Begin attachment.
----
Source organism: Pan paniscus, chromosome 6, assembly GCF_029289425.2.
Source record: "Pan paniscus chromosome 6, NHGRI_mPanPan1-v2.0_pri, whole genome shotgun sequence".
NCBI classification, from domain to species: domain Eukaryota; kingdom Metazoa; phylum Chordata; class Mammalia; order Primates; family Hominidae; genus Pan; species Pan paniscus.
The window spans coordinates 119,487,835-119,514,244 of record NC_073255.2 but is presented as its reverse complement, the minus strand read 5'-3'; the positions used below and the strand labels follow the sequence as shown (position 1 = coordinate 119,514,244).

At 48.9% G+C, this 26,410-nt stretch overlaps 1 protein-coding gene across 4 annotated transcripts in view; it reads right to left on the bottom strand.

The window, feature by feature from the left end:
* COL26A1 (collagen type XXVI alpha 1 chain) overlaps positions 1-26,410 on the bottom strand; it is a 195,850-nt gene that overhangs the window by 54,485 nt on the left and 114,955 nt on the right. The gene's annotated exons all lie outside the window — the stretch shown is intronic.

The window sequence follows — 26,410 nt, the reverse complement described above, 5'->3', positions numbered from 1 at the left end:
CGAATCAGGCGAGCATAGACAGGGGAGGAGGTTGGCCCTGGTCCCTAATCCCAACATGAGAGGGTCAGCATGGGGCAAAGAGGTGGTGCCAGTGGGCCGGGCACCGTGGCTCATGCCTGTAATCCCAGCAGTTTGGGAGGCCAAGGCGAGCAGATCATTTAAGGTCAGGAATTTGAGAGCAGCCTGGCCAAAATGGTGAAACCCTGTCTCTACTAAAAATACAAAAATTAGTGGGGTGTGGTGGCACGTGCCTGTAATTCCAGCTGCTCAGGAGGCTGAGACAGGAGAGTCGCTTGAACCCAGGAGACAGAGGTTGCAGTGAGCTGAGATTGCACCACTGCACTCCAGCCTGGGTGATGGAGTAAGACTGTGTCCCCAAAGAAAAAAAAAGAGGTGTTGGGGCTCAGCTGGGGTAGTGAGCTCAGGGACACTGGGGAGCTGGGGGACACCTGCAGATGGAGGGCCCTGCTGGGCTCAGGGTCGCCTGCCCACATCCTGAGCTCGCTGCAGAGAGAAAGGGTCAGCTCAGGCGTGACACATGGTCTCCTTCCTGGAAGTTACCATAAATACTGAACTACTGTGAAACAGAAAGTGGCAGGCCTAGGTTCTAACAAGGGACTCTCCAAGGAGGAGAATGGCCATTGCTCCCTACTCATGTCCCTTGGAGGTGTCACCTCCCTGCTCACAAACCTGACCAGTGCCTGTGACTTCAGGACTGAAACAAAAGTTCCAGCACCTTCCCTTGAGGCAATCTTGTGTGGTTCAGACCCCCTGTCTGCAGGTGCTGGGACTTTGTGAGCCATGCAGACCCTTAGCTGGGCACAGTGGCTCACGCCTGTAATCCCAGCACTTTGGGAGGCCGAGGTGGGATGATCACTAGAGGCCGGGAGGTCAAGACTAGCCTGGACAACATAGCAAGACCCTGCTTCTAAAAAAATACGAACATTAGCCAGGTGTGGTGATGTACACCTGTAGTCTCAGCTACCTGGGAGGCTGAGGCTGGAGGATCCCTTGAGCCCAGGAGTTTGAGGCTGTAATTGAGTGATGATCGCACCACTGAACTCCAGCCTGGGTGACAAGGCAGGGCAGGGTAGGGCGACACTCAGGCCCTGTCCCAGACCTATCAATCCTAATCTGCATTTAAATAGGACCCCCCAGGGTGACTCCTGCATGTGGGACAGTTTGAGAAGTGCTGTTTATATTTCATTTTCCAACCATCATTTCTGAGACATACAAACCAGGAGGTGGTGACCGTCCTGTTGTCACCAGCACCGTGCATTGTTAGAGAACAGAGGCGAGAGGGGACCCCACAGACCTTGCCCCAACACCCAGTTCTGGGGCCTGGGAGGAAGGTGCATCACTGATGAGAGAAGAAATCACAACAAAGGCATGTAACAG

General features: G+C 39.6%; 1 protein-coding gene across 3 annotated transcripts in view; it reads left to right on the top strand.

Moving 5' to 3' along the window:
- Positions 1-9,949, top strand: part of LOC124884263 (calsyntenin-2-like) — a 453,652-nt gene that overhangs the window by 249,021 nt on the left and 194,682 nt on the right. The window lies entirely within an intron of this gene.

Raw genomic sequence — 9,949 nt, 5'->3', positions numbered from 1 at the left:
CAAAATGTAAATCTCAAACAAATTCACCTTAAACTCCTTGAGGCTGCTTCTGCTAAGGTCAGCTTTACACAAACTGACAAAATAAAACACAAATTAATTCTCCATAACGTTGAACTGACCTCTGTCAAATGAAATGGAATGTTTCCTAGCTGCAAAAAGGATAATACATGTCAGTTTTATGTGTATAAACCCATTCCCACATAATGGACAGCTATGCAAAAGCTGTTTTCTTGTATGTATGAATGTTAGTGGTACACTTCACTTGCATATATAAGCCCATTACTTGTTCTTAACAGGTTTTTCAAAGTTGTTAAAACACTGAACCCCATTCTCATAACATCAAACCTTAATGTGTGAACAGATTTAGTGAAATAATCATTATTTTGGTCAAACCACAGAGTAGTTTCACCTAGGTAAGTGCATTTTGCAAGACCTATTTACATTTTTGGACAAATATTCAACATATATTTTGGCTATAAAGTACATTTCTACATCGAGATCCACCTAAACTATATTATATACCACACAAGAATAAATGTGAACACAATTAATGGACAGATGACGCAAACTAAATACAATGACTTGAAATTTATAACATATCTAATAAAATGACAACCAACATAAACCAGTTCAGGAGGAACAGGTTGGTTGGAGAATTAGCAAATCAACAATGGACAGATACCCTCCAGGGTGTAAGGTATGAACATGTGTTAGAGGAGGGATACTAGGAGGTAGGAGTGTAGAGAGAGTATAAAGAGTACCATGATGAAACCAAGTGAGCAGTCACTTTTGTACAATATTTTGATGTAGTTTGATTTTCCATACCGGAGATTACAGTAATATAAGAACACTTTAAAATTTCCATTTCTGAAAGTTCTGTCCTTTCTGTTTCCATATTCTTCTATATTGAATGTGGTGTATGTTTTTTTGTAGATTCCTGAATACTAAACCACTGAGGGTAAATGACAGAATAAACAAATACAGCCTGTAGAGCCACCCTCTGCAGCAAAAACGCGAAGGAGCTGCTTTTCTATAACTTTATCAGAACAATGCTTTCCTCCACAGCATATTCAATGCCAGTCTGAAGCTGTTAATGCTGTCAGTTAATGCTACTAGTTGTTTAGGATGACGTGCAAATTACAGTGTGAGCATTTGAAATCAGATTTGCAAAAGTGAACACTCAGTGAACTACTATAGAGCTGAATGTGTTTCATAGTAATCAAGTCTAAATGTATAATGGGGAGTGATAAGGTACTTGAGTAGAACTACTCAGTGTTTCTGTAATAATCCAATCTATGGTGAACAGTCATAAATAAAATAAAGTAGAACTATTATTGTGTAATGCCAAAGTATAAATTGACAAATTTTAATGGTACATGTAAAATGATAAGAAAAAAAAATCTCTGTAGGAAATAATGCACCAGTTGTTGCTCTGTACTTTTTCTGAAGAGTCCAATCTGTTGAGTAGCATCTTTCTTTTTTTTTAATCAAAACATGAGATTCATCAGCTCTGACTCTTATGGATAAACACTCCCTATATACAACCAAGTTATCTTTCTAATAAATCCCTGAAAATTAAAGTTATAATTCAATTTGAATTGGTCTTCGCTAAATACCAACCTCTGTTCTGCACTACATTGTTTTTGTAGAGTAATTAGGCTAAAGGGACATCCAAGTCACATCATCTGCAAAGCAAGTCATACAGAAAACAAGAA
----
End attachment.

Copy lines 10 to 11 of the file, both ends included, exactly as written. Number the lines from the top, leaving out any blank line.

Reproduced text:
General features: G+C 39.6%; 1 protein-coding gene across 3 annotated transcripts in view; it reads left to right on the top strand.

Moving 5' to 3' along the window: